There are a lot of misconceptions about so-called corporate qualified plans, the best known of which are 401(k)s. Much of the misunderstanding stems from several articles about a Fidelity Investments report on how many of its clients had $1 million or more in their tax-deferred savings accounts, a group sometimes referred to as the 401(k) millionaires. In the raucous online debate that ensued, some commentators suggested that saving $1 million was almost impossible. As someone who runs an asset management firm with millions of dollars in qualified corporate 401(k) plans, I want to address this assertion.
First, the data: The typical 401(k) account holder can easily reach $1 million, mathematically; the hard part, like so much in investing, is having the discipline to set a plan and stick to it. How do you get to $1 million? Well if you were just starting out today, it is really easy: assume a zero-starting balance, make the maximum annual pretax contribution of $18,500, generate investment returns of a mere 6% annually from a low-risk portfolio of 60% stocks and 40% bonds. Even without a matching contribution from your employer, in 30 years that will be worth $1,509,687.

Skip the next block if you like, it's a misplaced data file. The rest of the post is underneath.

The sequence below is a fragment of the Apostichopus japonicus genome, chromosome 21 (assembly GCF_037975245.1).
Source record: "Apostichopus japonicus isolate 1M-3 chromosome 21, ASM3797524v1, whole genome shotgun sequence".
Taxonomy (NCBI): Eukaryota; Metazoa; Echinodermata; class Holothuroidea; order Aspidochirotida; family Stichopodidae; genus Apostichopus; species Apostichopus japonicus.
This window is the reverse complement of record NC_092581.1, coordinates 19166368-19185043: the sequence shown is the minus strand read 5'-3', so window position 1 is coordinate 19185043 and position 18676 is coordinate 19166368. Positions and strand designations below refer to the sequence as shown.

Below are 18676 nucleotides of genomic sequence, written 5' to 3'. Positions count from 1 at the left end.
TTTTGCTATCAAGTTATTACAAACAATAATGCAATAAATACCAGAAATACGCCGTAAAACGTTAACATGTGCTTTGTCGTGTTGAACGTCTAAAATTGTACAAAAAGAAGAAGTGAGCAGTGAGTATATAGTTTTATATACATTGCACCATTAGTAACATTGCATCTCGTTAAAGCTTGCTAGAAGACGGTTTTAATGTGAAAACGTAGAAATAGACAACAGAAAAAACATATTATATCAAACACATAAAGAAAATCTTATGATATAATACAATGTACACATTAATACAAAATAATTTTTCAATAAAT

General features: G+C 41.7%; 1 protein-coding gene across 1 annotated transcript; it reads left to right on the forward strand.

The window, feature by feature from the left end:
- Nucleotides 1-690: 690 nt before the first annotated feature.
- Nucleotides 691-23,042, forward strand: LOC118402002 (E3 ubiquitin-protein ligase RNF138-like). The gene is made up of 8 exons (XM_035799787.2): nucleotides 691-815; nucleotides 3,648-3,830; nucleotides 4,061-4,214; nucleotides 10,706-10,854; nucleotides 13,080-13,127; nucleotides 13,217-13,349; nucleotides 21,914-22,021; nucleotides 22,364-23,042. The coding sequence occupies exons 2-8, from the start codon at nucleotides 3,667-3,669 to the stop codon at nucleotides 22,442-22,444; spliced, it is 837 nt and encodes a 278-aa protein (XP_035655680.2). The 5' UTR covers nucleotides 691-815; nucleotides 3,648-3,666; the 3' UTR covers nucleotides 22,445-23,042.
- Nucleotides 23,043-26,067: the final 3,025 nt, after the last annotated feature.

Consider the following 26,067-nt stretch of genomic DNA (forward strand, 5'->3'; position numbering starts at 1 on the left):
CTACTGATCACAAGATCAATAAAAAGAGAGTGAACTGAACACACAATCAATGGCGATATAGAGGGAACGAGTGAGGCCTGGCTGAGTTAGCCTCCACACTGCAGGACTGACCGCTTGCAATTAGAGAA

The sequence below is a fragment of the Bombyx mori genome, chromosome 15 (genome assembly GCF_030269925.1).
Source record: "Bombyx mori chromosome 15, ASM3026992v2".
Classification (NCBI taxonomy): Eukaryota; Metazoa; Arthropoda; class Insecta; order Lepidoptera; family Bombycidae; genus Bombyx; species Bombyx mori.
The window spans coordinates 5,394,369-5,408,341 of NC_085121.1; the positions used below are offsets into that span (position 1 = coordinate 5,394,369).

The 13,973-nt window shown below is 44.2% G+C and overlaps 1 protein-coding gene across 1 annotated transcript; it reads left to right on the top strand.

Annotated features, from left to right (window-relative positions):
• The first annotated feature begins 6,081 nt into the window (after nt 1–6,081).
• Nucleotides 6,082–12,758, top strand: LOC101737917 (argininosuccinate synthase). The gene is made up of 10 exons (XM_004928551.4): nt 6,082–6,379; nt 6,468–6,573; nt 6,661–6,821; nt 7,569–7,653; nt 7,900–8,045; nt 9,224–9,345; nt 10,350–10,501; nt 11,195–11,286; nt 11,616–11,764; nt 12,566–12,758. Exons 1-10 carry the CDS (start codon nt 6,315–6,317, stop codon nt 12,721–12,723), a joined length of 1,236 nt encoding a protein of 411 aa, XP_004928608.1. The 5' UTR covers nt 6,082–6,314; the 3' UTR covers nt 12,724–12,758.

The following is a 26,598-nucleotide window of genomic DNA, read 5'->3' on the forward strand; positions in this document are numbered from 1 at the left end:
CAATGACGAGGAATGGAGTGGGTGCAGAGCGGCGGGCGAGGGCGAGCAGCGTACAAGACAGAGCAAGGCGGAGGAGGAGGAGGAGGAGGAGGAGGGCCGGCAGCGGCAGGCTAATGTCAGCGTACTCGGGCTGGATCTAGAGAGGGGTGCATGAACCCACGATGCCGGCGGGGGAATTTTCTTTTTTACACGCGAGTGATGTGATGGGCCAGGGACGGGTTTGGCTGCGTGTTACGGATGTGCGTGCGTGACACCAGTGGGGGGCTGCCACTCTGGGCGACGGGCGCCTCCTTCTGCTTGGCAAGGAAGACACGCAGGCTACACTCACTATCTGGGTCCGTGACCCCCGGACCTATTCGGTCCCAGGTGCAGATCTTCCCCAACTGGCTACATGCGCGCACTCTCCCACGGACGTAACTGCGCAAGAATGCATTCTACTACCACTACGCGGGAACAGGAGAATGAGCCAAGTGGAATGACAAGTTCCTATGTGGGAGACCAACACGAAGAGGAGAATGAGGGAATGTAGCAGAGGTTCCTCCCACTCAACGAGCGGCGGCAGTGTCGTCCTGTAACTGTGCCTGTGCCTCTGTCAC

The $18,500 contribution limit is for any employee under 50; for those over 50, an employee can contribute an additional $6,000 a year (or $500 per month). Over the course of a decade, I estimate that adds almost $100,000 to the total.
The contribution limits are inflation indexed, and they go up over time. If you are fortunate enough to work for an employer that contributes a match of employees’ salaries to their 401(k), you begin to see even bigger gains.
So, in practice, how easy is it to have already reached $1 million in your 401(k)? True, it requires diligence and income and discipline, but many people have indeed achieved this goal. By my estimate, there may well be a million people with more than $1 million in their 401(k) accounts already.
Fidelity, one of the biggest mutual fund companies in the world, reported: The number of people with $1 million or more in their 401(k) rose to 157,000 at the end of Q1, a 45% rise from Q1 2017. Another 148,000 had saved that much in an IRA. Of those, 2,400 people had saved $1 million in both types of accounts. That means this firm holds tax-advantaged retirement accounts for 300,000 people with $1 million in savings. Those are just the accounts at one firm.
Winding up with $1 million in your 401(k) isn’t too hard—as long as you are willing to do the difficult things that need to be done to get there. Commitment, discipline and most of all, managing your own behaviour is all that you need.